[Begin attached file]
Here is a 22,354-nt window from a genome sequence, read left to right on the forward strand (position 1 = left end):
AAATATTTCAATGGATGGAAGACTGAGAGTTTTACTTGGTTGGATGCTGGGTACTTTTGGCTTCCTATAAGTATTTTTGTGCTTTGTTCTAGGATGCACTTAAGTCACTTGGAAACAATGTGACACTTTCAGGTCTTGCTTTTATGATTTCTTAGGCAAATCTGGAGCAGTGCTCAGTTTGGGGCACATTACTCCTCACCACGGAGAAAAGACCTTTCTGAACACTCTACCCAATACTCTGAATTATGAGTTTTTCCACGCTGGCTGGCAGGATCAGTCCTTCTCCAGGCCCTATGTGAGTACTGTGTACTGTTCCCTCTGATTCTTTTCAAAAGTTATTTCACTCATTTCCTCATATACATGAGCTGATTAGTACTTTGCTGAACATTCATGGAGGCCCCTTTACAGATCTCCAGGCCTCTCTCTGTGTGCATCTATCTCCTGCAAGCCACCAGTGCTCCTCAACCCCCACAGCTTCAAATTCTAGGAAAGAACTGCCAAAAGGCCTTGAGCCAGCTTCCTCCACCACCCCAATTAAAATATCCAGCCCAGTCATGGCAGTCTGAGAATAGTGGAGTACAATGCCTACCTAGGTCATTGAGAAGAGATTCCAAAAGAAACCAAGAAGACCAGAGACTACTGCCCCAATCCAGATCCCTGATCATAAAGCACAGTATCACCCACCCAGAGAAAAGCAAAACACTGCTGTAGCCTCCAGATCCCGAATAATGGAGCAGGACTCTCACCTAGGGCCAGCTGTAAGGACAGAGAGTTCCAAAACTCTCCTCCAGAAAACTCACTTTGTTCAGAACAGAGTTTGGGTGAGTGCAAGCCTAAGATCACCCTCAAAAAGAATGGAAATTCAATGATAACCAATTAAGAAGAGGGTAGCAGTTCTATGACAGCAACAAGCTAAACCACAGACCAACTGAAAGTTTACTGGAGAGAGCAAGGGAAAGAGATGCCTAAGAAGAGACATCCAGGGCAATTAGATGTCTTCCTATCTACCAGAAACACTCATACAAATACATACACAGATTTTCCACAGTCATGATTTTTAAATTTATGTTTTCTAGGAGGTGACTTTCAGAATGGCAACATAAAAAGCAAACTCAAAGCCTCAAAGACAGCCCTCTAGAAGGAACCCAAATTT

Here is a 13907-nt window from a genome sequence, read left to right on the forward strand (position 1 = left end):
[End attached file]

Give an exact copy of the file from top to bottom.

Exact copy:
Here is a 22,354-nt window from a genome sequence, read left to right on the forward strand (position 1 = left end):
AAATATTTCAATGGATGGAAGACTGAGAGTTTTACTTGGTTGGATGCTGGGTACTTTTGGCTTCCTATAAGTATTTTTGTGCTTTGTTCTAGGATGCACTTAAGTCACTTGGAAACAATGTGACACTTTCAGGTCTTGCTTTTATGATTTCTTAGGCAAATCTGGAGCAGTGCTCAGTTTGGGGCACATTACTCCTCACCACGGAGAAAAGACCTTTCTGAACACTCTACCCAATACTCTGAATTATGAGTTTTTCCACGCTGGCTGGCAGGATCAGTCCTTCTCCAGGCCCTATGTGAGTACTGTGTACTGTTCCCTCTGATTCTTTTCAAAAGTTATTTCACTCATTTCCTCATATACATGAGCTGATTAGTACTTTGCTGAACATTCATGGAGGCCCCTTTACAGATCTCCAGGCCTCTCTCTGTGTGCATCTATCTCCTGCAAGCCACCAGTGCTCCTCAACCCCCACAGCTTCAAATTCTAGGAAAGAACTGCCAAAAGGCCTTGAGCCAGCTTCCTCCACCACCCCAATTAAAATATCCAGCCCAGTCATGGCAGTCTGAGAATAGTGGAGTACAATGCCTACCTAGGTCATTGAGAAGAGATTCCAAAAGAAACCAAGAAGACCAGAGACTACTGCCCCAATCCAGATCCCTGATCATAAAGCACAGTATCACCCACCCAGAGAAAAGCAAAACACTGCTGTAGCCTCCAGATCCCGAATAATGGAGCAGGACTCTCACCTAGGGCCAGCTGTAAGGACAGAGAGTTCCAAAACTCTCCTCCAGAAAACTCACTTTGTTCAGAACAGAGTTTGGGTGAGTGCAAGCCTAAGATCACCCTCAAAAAGAATGGAAATTCAATGATAACCAATTAAGAAGAGGGTAGCAGTTCTATGACAGCAACAAGCTAAACCACAGACCAACTGAAAGTTTACTGGAGAGAGCAAGGGAAAGAGATGCCTAAGAAGAGACATCCAGGGCAATTAGATGTCTTCCTATCTACCAGAAACACTCATACAAATACATACACAGATTTTCCACAGTCATGATTTTTAAATTTATGTTTTCTAGGAGGTGACTTTCAGAATGGCAACATAAAAAGCAAACTCAAAGCCTCAAAGACAGCCCTCTAGAAGGAACCCAAATTT

Here is a 13907-nt window from a genome sequence, read left to right on the forward strand (position 1 = left end):